Translator Disclaimer
1 June 2011 Feeding Characteristics of a Japanese Pitviper, Ovophis okinavensis, on Okinawa Island: Seasonally Biased but Ontogenetically Stable Exploitation on Small Frogs
Author Affiliations +
Abstract

Ovophis okinavensis is an endemic pitviper of the subtropical region of Japan. Based on information from various localities, the species has been considered a dietary generalist that exploits various terrestrial vertebrates. We analyzed stomach contents of O. okinavensis in a northern mountain area on Okinawa Island, based on data of a 10-years-study, to examine its trophic features at the population level. We recovered a total of 461 prey items, which were comprised of six, three, five, and three species of frogs, reptiles, birds, and mammals, respectively. Approximately 93% of dietary items consisted of frogs, the majority of which belonged to two explosively breeding species aggregating to restricted spots along the stream only during their reproductive season (winter). On the other hand, from April to November, the snake mainly depended on vertebrates other than frogs. Neither an ontogenetic dietary shift nor intersexual dietary divergence was evident although males tended to exploit one of the two explosively breeding frog species more frequently than females. There were weak positive correlations between snake size and prey size, but large snakes did not drop small prey items from their diet. Average body mass of each prey item was only 5.2% of snake body mass. Characteristics of trophic features of O. okinavensis of this population, such as extremely high dependency on frogs in winter, the absence of ontogenetic dietary shift, and utilization of small sized prey, are discussed in comparison with other viperids.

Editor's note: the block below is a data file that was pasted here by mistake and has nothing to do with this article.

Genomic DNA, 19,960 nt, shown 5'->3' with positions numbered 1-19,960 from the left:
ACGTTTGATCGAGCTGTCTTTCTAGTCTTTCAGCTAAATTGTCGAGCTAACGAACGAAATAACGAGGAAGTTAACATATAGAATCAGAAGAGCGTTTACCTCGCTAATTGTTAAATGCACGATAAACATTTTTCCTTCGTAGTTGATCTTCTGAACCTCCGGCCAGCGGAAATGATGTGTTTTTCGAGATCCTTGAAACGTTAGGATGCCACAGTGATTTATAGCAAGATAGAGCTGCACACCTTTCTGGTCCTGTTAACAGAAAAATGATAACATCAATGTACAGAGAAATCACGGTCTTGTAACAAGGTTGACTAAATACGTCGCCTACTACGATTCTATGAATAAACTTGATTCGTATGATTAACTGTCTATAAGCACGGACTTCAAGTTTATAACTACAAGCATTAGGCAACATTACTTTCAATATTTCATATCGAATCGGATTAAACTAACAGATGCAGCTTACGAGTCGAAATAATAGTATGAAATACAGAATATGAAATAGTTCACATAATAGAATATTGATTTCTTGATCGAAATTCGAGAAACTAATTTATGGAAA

© 2011 by The Herpetological Society of Japan
Akira Mori and Mamoru Toda "Feeding Characteristics of a Japanese Pitviper, Ovophis okinavensis, on Okinawa Island: Seasonally Biased but Ontogenetically Stable Exploitation on Small Frogs," Current Herpetology 30(1), 41-52, (1 June 2011). https://doi.org/10.3105/018.030.0104
Accepted: 1 June 2011; Published: 1 June 2011
JOURNAL ARTICLE
12 PAGES


SHARE
ARTICLE IMPACT
RIGHTS & PERMISSIONS
Get copyright permission
Back to Top